March 23, 2006



Posted: 06.01.05

Magnolia in Bloom

With a strong product, field testing complete and a new round of investor funding, Magnolia Broadband has about it the sweet smell of success.
Email this article
Print this article

By Michelle Maisto

If you’ve not yet heard of Magnolia Broadband, that’s about to change. Soon. The four-year-old fabless semiconductor company creates RF solutions by combining signal processing technologies with integrated circuit solutions for the cellular industry. Which in simpler terms means: It’s found a way to offer really, really good cell phone reception and transmission.

At the helm of these exciting developments is CEO Osmo Hautanen who, before championing Magnolia, was the president of Fenix, the CEO of Formus Communications, the president of Philips Consumer Communications Group and an 18-year veteran of a Finnish company called Nokia.

Mobile Enterprise: What’s the nutshell explanation of Magnolia’s DiversityPlus?

Osmo Hautanen: More and more wireless devices in today’s world have two antennas. DiversityPlus is basically a chip that goes into a wireless device, takes the signals from both antennas and combines them in a unique way. Whereby, you transmit between 3 and 5 dB less power, and [that offers] a benefit when it comes to capacity, because you can increase the capacity of the network up to 100 percent, and you can increase the coverage up to 60 percent and your data throughput goes up and essentially doubles. There are benefits for the carriers as well as for the end users, like longer battery life, as well as less radiation.

ME: You’ve just completed successful testing of DiversityPlus with SK Telecom, in South Korea. When will it be released commercially?

OH: We have been working with SK Telecom for the last two years. If everything goes well, we’re going to have commercial products on the market in the fourth quarter of this year or first quarter of next year. In Korea.

ME: How about in the United States?

OH: My expectation is that the carriers are going to make a decision regarding diversity by about the middle of this year. So, we have indications now that some of the OEMs are also going to build prototypes for U.S. carriers.

ME: When that happens, what do you think the effect will be on the industry?

OH: Because there’s only so many frequencies in the world, the carriers and the manufacturers have to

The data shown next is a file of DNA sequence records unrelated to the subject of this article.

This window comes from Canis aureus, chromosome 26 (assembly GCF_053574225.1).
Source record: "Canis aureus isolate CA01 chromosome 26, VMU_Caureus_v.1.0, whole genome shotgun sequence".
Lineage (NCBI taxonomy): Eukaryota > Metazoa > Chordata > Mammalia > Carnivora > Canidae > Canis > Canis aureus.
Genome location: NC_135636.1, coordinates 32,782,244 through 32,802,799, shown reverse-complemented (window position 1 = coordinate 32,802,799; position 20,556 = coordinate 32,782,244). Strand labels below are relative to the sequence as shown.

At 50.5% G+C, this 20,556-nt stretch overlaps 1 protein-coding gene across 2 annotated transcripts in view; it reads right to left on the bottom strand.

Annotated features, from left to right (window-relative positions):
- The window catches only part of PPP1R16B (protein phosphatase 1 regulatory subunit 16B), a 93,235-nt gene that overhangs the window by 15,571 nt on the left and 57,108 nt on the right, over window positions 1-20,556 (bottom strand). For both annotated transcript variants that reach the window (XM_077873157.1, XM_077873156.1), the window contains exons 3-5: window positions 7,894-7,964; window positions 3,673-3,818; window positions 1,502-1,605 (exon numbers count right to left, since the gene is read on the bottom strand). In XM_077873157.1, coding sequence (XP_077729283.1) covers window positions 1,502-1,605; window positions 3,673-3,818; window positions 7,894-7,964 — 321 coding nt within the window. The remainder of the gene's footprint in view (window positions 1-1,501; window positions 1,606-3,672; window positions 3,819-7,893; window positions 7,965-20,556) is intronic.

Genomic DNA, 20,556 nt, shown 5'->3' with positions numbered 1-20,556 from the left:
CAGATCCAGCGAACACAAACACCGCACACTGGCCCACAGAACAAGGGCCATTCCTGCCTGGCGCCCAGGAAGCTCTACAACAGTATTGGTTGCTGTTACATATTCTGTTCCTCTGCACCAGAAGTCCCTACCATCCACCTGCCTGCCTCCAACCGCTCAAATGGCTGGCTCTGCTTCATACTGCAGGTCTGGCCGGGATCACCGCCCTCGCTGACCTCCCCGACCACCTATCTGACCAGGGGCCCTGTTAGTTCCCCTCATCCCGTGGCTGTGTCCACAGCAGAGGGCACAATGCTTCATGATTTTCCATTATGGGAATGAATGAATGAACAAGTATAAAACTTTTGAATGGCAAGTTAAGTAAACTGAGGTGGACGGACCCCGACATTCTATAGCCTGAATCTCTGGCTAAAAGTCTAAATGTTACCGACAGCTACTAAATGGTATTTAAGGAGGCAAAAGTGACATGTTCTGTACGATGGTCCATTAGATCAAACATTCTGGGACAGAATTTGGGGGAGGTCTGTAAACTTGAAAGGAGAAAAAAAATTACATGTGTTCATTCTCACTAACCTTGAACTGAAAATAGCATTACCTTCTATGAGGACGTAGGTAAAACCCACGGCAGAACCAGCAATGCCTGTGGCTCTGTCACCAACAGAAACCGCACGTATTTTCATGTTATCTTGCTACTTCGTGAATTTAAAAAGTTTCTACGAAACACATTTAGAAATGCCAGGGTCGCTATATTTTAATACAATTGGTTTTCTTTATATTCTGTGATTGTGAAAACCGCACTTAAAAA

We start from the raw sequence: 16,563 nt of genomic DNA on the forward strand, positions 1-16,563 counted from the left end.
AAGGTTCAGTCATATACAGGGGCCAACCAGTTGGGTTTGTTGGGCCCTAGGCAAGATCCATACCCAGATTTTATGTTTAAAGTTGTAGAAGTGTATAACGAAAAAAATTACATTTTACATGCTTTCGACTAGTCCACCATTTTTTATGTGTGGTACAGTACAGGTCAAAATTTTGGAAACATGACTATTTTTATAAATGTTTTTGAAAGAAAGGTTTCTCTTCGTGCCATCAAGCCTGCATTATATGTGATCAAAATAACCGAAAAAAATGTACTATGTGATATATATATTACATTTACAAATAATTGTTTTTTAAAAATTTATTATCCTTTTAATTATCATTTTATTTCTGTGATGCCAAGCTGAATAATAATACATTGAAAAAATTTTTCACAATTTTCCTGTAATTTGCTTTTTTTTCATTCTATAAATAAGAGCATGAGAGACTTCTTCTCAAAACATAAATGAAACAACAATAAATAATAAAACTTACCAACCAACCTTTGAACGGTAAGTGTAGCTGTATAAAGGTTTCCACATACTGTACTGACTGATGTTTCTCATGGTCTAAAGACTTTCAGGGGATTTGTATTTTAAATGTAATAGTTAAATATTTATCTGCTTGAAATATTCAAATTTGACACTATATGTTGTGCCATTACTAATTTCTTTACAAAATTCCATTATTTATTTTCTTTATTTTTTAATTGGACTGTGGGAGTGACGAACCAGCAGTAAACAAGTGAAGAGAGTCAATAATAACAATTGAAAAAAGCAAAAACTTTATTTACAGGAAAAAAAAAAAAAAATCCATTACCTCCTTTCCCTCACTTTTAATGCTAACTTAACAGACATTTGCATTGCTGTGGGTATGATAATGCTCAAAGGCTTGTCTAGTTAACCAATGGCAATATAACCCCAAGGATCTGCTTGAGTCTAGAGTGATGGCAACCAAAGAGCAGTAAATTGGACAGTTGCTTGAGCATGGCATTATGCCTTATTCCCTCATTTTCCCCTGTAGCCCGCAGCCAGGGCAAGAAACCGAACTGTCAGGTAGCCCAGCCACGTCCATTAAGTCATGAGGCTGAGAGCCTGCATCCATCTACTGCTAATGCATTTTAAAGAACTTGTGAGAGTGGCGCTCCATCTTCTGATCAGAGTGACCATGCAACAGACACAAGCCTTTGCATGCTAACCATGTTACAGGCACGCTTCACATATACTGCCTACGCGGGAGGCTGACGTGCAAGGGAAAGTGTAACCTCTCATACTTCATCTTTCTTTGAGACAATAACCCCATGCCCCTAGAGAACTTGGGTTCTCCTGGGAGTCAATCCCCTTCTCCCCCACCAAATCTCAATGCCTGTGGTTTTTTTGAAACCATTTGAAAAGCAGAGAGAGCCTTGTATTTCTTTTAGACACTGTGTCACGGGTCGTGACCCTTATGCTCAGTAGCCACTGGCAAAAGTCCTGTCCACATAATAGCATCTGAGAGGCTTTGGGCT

figure out how to use those frequencies in a much more efficient way. There’s no question that in-building coverage is not very good in the U.S., compared to in-building coverage in Korea, for example. The operators have to figure out how they’re going to generate additional revenue out of data. I believe that data rates will be one of the ways the carriers are going to compete.

ME: What lessons from your experience at Nokia have been especially valuable in growing Magnolia Broadband?

OH: One thing I learned was there are a lot of questions, such as, “Can a small company survive?” If you do unique things, and you take care of your customers and you have unique products, I think you can. I think Nokia is a great example of that, and I think we can do exactly the same thing.

The other thing I took out of [the Nokia experience] was that I was lucky enough to make a lot of excellent contacts in this business, which I hope will help Magnolia Broadband. Also, what happens many times with start-up companies is there’s a lot of wonderful technology, but they don’t know how to commercialize the technology. What we have with Magnolia Broadband are excellent technical people, but also people who understand the business side. And the fact that we have been able to work with companies such as SK Telecom is going to make our lives much easier.
Click here to download

Home |  Current Issue |  Mobile Professional |  Mobile Campus |  Mobile Sales |  Mobile Service |  Q + A |  Newsletter